The Boy in the Striped Pajamas by John Boyne

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Helllllllo readers, bit of a different review today. I went home at the weekend and I was looking at my bookshelves, and there were so many books I just haven’t commented on, or said anything about and some of them are definitely books that need to be talked about – so here I am. Today’s book is one I know that has been reviewed over and over, but I’m here today – reviewing it just for you.

“Powerful and unsettling. . . . As memorable an introduction to the subject as The Diary of Anne Frank.” —USA Today

Berlin, 1942: When Bruno returns home from school one day, he discovers that his belongings are being packed in crates. His father has received a promotion and the family must move to a new house far, far away, where there is no one to play with and nothing to do. A tall fence stretches as far as the eye can see and cuts him off from the strange people in the distance.

But Bruno longs to be an explorer and decides that there must be more to this desolate new place than meets the eye. While exploring his new environment, he meets another boy whose life and circumstances are very different from his own, and their meeting results in a friendship that has devastating consequences.


As the blurb suggests the book follows a 9-year-old German boy whose father is a high-ranking solider in the SS, who decides to move his family to a house outside of the horror camp that was Auschwitz. As Bruno explores his home and the camp he becomes friends with a boy on the other side of the fence. The book follows the journey and the story of the two, and their unusual friendship.

So, did I enjoy this (using enjoy as a term of how good the book was.) It’s a really tough subject to talk about and I did and didn’t enjoy this book. The first problem comes with Bruno; he’s a very difficult character to warm to, and yet he’s our main character. Despite living so close to the camp and being the age he is, he has no idea of the camp, and what it’s there for, and his innocence or ignorance towards even the word Jew was a little difficult to imagine. Especially as he continues to befriend the boy in the camp, he doesn’t seem to understand the danger, and the terror on the other side of the fence.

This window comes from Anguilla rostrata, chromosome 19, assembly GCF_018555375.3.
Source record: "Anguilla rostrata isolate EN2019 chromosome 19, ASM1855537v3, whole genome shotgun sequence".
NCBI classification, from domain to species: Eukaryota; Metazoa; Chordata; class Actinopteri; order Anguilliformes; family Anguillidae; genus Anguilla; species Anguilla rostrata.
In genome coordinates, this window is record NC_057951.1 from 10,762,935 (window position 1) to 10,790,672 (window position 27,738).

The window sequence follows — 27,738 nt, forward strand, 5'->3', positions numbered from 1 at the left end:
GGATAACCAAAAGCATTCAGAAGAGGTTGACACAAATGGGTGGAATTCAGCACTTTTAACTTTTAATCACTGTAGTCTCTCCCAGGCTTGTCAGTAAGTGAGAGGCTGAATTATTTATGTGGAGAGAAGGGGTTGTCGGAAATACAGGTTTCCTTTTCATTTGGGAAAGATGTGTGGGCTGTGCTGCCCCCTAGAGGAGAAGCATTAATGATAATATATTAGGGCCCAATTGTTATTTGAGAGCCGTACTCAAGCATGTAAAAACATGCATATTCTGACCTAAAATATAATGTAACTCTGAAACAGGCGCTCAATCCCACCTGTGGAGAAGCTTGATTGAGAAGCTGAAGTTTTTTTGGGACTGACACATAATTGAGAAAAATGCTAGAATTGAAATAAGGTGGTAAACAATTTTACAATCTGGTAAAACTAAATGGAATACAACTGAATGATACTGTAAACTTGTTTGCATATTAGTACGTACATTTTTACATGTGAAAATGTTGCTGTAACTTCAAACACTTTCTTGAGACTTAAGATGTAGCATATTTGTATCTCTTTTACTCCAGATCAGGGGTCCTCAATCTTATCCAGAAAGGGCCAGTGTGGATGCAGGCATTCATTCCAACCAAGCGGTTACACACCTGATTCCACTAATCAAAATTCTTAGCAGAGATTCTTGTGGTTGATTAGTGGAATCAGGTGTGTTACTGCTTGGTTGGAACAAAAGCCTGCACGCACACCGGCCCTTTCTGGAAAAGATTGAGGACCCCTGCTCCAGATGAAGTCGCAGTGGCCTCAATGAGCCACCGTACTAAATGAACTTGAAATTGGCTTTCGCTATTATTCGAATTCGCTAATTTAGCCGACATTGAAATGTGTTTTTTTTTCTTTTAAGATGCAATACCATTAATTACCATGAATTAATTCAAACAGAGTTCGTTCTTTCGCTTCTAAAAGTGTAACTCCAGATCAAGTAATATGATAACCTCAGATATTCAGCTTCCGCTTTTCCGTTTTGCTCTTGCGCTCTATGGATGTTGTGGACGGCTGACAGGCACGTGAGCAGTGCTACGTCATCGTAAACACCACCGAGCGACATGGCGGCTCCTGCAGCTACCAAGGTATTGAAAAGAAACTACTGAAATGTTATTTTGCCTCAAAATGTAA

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In terms of positives I thought the use of third person worked really well especially from a child’s point of view – which this is aimed at, although the themes are a little dark. Although at times the word choice is a little complicated, the use of the third person works to fill in the information needed. However, it doesn’t quite work because Bruno is so difficult to listen to. He’s so conceited, and oblivious to what is going on around him; despite his friend saying he’s hungry, he’s getting greyer and greyer and thinner and thinner, Bruno just complains about his own life. It’s difficult to read when you know the terror that happened inside the camp. 
The final struggle for me was that it didn’t quite make the point I think it meant to; yes the ending is truly heartbreaking and shocking but the actual book doesn’t quite tell the story from either side. It doesn’t give enough of a portrayal and to a point for a child, I think this would definitely encourage a reader to go and find out more; I think from a more adult perspective it doesn’t quite work. I think I’ve read this twice and the first time I thought wow, big impact and that was a while ago but more recently I realised it was the ending only that I really remembered.

So, what did I think. I think overall this is a book to create an impact and I think it definitely did. I mean the number of reviews on Goodreads are incredible and the changes of opinion are also incredible. Some love the book, some find the historical inaccuracies difficult to overlook. For me it hits a 3/3.5 stars because I did enjoy reading it, but something didn’t quite sit right with me. 



10 thoughts on “The Boy in the Striped Pajamas by John Boyne

  1. navasolanature says:

    We used to read this with school students. I agree with you on the character of Bruno. He is a child though and therefore I think it does try to show both his innocence and ignorance. I find the film more interesting and students found that quite different from their normal film fare. Needed lots of context and background research though for students to really understand the horrors.

    • littlebookblog says:

      Oh definitely – I read this book when I was a lot younger and then when I studied the context of the book when I was 16 or so was truly, well, unbelievably horrific. I haven’t seen the film, so would be interested to hear whether you think I should watch it?

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